Most Medicare plans that include prescription drug coverage also include the option for home delivery. Pharmacies that have a mail-order option will usually provide this service.

A person with Medicare Part D can typically get their prescription medications delivered to their home. Individuals with Medicare Advantage (Part C) may also have this benefit, but rules may apply.

Older adults may take several medications that multiple doctors may prescribe. Filling prescriptions at one pharmacy, especially if it offers home delivery, may be helpful.

This article discusses how people with Medicare may get their prescriptions delivered by mail order from one pharmacy.

Glossary of Medicare terms

We may use a few terms in this piece that can be helpful to understand when selecting the best insurance plan:

  • Deductible: This is an annual amount that a person must spend out of pocket within a certain time period before an insurer starts to fund their treatments.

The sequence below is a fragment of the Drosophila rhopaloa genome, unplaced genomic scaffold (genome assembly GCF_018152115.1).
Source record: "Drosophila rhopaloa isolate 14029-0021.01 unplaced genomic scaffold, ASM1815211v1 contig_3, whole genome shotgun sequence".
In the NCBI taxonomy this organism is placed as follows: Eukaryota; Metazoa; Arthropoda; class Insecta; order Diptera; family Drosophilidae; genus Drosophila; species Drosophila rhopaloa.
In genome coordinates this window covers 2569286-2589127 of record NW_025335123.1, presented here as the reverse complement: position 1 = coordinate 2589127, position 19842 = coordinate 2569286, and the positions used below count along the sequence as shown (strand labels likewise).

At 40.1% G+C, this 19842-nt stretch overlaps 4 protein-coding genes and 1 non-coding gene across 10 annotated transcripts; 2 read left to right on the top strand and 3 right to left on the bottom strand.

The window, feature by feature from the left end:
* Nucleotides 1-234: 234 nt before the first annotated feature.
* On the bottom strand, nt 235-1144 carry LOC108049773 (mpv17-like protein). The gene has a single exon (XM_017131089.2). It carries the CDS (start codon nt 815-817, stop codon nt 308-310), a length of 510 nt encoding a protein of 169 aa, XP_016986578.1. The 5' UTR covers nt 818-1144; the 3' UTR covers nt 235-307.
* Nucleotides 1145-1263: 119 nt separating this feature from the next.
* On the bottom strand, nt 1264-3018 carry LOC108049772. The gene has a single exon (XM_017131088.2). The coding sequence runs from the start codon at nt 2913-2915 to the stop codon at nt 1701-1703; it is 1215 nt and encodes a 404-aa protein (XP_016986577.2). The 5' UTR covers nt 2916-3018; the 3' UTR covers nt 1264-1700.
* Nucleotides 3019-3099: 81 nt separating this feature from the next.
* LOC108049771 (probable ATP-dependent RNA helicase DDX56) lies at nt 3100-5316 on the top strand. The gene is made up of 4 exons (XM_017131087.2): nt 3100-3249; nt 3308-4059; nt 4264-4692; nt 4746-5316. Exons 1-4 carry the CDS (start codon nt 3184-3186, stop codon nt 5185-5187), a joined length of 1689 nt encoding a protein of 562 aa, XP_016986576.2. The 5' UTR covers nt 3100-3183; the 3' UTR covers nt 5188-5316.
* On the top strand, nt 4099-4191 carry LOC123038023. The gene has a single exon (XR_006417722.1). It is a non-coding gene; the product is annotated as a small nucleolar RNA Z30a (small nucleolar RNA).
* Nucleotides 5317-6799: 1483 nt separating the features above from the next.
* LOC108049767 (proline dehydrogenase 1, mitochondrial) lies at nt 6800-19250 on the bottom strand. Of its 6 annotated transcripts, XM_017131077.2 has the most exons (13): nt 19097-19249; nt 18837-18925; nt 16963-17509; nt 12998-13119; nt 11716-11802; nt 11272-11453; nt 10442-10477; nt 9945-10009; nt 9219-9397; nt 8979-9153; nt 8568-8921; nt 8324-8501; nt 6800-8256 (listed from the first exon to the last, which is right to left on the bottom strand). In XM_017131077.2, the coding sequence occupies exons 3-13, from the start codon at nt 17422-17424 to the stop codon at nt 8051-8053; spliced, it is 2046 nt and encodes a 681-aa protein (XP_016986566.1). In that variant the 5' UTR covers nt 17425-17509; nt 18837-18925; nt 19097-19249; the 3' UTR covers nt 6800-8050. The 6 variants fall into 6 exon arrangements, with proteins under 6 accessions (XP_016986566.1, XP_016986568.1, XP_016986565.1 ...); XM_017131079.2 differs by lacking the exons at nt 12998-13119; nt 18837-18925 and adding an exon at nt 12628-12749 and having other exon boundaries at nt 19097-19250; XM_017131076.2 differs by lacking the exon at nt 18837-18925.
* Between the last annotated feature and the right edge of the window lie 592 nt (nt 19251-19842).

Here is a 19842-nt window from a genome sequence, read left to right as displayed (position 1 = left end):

• Coinsurance: This is a percentage of a treatment cost that a person will need to self-fund. For Medicare Part B, this comes to 20%.
  • Copayment: This is a fixed dollar amount that an insured person pays when receiving certain treatments. For Medicare, this usually applies to prescription drugs.
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Medicare does offer coverage for the delivery of prescription medications to a person’s home.

Prescriptions are paid for by Medicare Part D, also known as prescription drug plans (PDPs). Private insurance companies administer PDPs, and they must follow Medicare rules.

One of the rules for Medicare Part D plans is that they must have a network of pharmacies from which a person may choose. The plan cannot make a person order from a mail-order service. However, they can offer this service as an option.

Mail-order pharmacy services can be a cost-saving and straightforward way to get medication, both for the initial prescription and refills.

Some services offer automatic refills. The mail-order service estimates when the prescription will run out based on the number of tablets and frequency of doses. The pharmacy will send out the new prescription before the old one runs out.